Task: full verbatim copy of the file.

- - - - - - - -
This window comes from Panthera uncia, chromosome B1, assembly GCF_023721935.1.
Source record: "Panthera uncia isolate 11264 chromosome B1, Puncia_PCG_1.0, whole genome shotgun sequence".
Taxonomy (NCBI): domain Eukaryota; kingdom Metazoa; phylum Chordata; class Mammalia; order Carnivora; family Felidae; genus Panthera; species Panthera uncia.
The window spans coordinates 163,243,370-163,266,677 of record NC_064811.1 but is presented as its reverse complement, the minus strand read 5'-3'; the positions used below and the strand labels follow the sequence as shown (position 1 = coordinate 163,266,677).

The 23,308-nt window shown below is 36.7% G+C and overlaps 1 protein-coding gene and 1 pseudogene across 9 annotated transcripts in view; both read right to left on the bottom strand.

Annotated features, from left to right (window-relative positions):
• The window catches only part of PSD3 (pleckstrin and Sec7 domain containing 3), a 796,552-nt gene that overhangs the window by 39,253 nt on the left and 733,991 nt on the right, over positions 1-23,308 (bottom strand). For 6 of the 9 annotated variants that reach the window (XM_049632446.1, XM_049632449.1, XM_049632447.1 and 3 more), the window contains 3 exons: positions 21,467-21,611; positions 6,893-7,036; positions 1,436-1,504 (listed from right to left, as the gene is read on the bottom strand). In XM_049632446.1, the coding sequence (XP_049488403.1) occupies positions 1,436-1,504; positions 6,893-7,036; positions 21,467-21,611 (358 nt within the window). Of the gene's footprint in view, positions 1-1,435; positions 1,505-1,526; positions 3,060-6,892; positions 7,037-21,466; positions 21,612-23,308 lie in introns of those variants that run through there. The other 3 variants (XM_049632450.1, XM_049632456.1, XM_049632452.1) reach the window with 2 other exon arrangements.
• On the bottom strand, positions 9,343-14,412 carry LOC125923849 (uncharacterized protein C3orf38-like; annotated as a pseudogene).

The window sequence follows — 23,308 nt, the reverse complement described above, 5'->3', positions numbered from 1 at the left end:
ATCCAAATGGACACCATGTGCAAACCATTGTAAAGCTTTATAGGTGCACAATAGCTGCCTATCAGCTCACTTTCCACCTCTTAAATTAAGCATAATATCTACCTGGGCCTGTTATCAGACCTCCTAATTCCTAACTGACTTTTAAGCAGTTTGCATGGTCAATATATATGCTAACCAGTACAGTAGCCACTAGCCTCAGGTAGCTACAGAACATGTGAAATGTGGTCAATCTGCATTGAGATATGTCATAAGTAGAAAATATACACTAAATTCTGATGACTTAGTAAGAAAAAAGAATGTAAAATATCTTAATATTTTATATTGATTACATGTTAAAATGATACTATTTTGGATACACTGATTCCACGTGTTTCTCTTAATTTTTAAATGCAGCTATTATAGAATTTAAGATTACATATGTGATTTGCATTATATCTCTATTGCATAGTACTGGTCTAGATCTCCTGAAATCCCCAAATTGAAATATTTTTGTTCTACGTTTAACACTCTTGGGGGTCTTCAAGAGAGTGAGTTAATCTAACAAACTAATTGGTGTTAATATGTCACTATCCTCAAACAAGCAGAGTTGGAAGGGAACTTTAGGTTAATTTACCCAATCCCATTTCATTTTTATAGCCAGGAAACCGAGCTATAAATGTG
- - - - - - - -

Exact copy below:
This window comes from Panthera uncia, chromosome B1, assembly GCF_023721935.1.
Source record: "Panthera uncia isolate 11264 chromosome B1, Puncia_PCG_1.0, whole genome shotgun sequence".
Taxonomy (NCBI): domain Eukaryota; kingdom Metazoa; phylum Chordata; class Mammalia; order Carnivora; family Felidae; genus Panthera; species Panthera uncia.
The window spans coordinates 163,243,370-163,266,677 of record NC_064811.1 but is presented as its reverse complement, the minus strand read 5'-3'; the positions used below and the strand labels follow the sequence as shown (position 1 = coordinate 163,266,677).

The 23,308-nt window shown below is 36.7% G+C and overlaps 1 protein-coding gene and 1 pseudogene across 9 annotated transcripts in view; both read right to left on the bottom strand.

Annotated features, from left to right (window-relative positions):
• The window catches only part of PSD3 (pleckstrin and Sec7 domain containing 3), a 796,552-nt gene that overhangs the window by 39,253 nt on the left and 733,991 nt on the right, over positions 1-23,308 (bottom strand). For 6 of the 9 annotated variants that reach the window (XM_049632446.1, XM_049632449.1, XM_049632447.1 and 3 more), the window contains 3 exons: positions 21,467-21,611; positions 6,893-7,036; positions 1,436-1,504 (listed from right to left, as the gene is read on the bottom strand). In XM_049632446.1, the coding sequence (XP_049488403.1) occupies positions 1,436-1,504; positions 6,893-7,036; positions 21,467-21,611 (358 nt within the window). Of the gene's footprint in view, positions 1-1,435; positions 1,505-1,526; positions 3,060-6,892; positions 7,037-21,466; positions 21,612-23,308 lie in introns of those variants that run through there. The other 3 variants (XM_049632450.1, XM_049632456.1, XM_049632452.1) reach the window with 2 other exon arrangements.
• On the bottom strand, positions 9,343-14,412 carry LOC125923849 (uncharacterized protein C3orf38-like; annotated as a pseudogene).

The window sequence follows — 23,308 nt, the reverse complement described above, 5'->3', positions numbered from 1 at the left end:
ATCCAAATGGACACCATGTGCAAACCATTGTAAAGCTTTATAGGTGCACAATAGCTGCCTATCAGCTCACTTTCCACCTCTTAAATTAAGCATAATATCTACCTGGGCCTGTTATCAGACCTCCTAATTCCTAACTGACTTTTAAGCAGTTTGCATGGTCAATATATATGCTAACCAGTACAGTAGCCACTAGCCTCAGGTAGCTACAGAACATGTGAAATGTGGTCAATCTGCATTGAGATATGTCATAAGTAGAAAATATACACTAAATTCTGATGACTTAGTAAGAAAAAAGAATGTAAAATATCTTAATATTTTATATTGATTACATGTTAAAATGATACTATTTTGGATACACTGATTCCACGTGTTTCTCTTAATTTTTAAATGCAGCTATTATAGAATTTAAGATTACATATGTGATTTGCATTATATCTCTATTGCATAGTACTGGTCTAGATCTCCTGAAATCCCCAAATTGAAATATTTTTGTTCTACGTTTAACACTCTTGGGGGTCTTCAAGAGAGTGAGTTAATCTAACAAACTAATTGGTGTTAATATGTCACTATCCTCAAACAAGCAGAGTTGGAAGGGAACTTTAGGTTAATTTACCCAATCCCATTTCATTTTTATAGCCAGGAAACCGAGCTATAAATGTG